I've been asked, "Do you ever fail to find the answer to a case?" "Do you ever blow an analysis?" The answers are: "all too often" and "seldom, but not seldom enough." In this case I almost accomplished both.
Some 15 years ago a tractor-trailer rig was traveling on an interstate highway north of Boston. A dual wheel came detached from the trailer and played havoc with other vehicles. An innocent life was lost. All ten of the studs holding the wheels to the truck had fractured just inboard of the inner wheel. I was hired by a plaintiff's lawyer as a metallurgical expert to figure out why the studs had fractured.
The wheels were held on by so-called "Budd Nuts," which are a double-nut construction that holds the wheels together even if the studs fracture. As such, the outboard part of the fractured studs remained with the wheels, rather than coming loose at the time of fracture and probably being lost.
The state police had the wheels at a barracks north of Boston, so my scanning electron microscope expert and I drove up to take a look. The wheel was stored outside, probably for space reasons. It could have been stored in two ways: With the fracture surfaces down and protected from the elements, or up and exposed. The latter was the case and the fracture surfaces were badly rusted. Rust is the bane of failure analysis of ferrous materials.
We were not allowed to remove the wheel from the barracks, so we "replicated" the fracture surface with a dental rubber normally used in taking oral impressions. We mostly replicated rust, some of which came off with the rubber.
We took our impressions to the lab, shadowed them with an electrical conductor, and studied the surfaces under the scanning electron microscope (SEM). Many readers may be familiar with the SEM, the rest are referred to earlier "Calamities" columns, in particular "The Case Of The Misplaced Trust" (http://rbi.ims.ca/3851-534).
Most dynamic failures are by fatigue, which is fracture under cyclic loading below the one-time fracture stress of the material. The studs were thus good candidates for fatigue failure. We wanted to find out if the metal surface showed the striations usually characteristic of fatigue. What we mostly saw in the SEM was the replica of the rust.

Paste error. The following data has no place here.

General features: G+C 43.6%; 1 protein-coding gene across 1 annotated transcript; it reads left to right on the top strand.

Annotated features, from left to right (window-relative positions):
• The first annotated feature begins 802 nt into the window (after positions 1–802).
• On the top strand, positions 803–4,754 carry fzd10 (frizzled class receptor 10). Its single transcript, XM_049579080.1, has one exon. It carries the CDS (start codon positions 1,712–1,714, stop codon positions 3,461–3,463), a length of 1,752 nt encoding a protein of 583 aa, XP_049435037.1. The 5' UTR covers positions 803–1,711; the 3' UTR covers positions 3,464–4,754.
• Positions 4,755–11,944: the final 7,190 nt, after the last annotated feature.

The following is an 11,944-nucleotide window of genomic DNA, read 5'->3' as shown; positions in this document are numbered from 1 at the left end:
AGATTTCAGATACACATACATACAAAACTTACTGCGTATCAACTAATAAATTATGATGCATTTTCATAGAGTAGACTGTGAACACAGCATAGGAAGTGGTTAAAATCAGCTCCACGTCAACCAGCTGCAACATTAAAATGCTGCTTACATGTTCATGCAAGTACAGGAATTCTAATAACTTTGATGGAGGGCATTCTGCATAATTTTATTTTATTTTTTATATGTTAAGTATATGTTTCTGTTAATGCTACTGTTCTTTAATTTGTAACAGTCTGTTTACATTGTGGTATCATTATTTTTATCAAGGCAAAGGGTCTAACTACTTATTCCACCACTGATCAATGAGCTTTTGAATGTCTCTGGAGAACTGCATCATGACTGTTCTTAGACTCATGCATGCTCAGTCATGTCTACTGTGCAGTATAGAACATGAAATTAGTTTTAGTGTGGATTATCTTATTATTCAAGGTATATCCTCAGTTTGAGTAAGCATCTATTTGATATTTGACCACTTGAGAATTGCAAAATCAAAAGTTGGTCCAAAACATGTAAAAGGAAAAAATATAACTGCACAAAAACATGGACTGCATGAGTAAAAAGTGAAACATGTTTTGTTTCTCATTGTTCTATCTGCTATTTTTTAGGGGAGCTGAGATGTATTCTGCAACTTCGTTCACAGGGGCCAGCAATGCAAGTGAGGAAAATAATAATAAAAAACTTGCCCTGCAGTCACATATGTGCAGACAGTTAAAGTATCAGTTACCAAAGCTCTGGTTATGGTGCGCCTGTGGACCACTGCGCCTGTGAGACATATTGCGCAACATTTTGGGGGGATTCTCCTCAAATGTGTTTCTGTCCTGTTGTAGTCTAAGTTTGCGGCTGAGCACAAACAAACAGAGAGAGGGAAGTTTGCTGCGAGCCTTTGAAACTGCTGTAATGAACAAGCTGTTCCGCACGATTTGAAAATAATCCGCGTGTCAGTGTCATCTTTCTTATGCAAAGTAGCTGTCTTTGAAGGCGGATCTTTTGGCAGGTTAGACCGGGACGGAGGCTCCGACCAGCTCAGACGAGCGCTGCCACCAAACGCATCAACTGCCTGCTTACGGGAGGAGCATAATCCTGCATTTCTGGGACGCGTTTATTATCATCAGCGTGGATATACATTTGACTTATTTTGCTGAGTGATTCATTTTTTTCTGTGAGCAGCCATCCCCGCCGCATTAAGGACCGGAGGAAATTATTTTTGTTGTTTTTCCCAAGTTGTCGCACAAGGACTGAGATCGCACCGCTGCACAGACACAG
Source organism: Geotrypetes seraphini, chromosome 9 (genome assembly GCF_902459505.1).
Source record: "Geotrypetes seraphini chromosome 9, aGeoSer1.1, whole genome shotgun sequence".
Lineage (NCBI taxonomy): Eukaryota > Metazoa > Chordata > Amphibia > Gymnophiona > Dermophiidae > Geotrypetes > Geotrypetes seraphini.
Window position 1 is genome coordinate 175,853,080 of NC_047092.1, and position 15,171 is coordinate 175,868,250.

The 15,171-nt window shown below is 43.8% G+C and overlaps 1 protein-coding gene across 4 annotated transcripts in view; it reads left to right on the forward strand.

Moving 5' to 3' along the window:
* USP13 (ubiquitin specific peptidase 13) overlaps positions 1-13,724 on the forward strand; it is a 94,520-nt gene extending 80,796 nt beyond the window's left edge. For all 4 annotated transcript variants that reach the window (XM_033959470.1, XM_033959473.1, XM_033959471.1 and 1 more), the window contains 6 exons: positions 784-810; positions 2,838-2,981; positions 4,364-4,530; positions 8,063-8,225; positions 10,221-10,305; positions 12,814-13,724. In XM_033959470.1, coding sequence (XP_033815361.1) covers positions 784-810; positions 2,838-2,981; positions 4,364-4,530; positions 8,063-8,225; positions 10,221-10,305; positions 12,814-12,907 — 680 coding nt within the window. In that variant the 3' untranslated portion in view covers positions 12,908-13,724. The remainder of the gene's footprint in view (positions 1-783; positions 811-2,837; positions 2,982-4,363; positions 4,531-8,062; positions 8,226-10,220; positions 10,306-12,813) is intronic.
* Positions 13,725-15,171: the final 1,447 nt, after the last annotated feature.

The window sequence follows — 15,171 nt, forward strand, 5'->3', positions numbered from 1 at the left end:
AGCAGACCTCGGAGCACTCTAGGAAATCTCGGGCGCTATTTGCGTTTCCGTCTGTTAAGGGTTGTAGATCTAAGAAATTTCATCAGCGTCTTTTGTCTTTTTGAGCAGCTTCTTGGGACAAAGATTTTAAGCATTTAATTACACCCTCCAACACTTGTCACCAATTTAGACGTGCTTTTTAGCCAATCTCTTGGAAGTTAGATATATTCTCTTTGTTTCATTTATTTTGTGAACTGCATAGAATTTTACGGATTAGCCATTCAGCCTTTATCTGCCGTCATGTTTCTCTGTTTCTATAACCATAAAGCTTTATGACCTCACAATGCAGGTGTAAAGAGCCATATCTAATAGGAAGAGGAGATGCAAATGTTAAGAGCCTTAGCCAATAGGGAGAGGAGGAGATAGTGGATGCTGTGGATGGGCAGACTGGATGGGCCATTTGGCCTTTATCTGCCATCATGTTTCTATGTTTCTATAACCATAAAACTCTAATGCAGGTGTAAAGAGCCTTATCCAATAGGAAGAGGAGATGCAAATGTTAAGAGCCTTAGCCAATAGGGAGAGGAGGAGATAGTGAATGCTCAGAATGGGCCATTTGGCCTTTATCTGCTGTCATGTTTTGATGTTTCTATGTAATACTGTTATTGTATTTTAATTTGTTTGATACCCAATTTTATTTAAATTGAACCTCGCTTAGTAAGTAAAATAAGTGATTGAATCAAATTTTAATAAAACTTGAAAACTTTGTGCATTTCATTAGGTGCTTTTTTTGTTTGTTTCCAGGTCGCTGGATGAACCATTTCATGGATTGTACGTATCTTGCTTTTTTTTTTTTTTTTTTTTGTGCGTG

My client understandably wanted to know the failure mechanism, but all I could do was hem and haw. The SEM had showed some vague hints of fatigue, but not nearly enough to form an opinion, certainly not one that would stand up under a rigorous cross examination. By this time I had run up a fair-sized bill but had little to show for my efforts.
Then luck struck. Someone had removed the inboard ends of the studs from the brake drum and protected them from damage. The figure on this page is a photograph of one of these fracture surfaces at about 1:1 magnification. Beach marks are visible above and below the oval region in the middle. These marks represent pauses in the cracks as they propagated. The central oval region failed suddenly and in a ductile manner after the strength of the studs had been reduced by the fatigue cracks. The other nine fracture surfaces showed similar marking. The studs had failed by fatigue in reversed bending.
But why would all ten studs undergo fatigue failure? Operating overload or very rough terrain could have caused the failure, but there was no record of such use. Then my client asked if I had noticed the crack from one bolt hole to the center hole of the wheel. OOPS! I was so concentrated on the fractured studs, I had completely missed the crack.
Crack arrest "beach" lines are clearly above and below the oval region in the middle of the SEM image of one stud's fracture surface.
There was no way the nuts could be tightened properly on the cracked wheel. The wheel should have been pulled out of service the last time it was dismounted. I rather suspect that a series of service people missed the crack, much as I did.
I gave an extended deposition, but the case settled before trial. I believe that the heirs of the deceased got a substantial amount in settlement.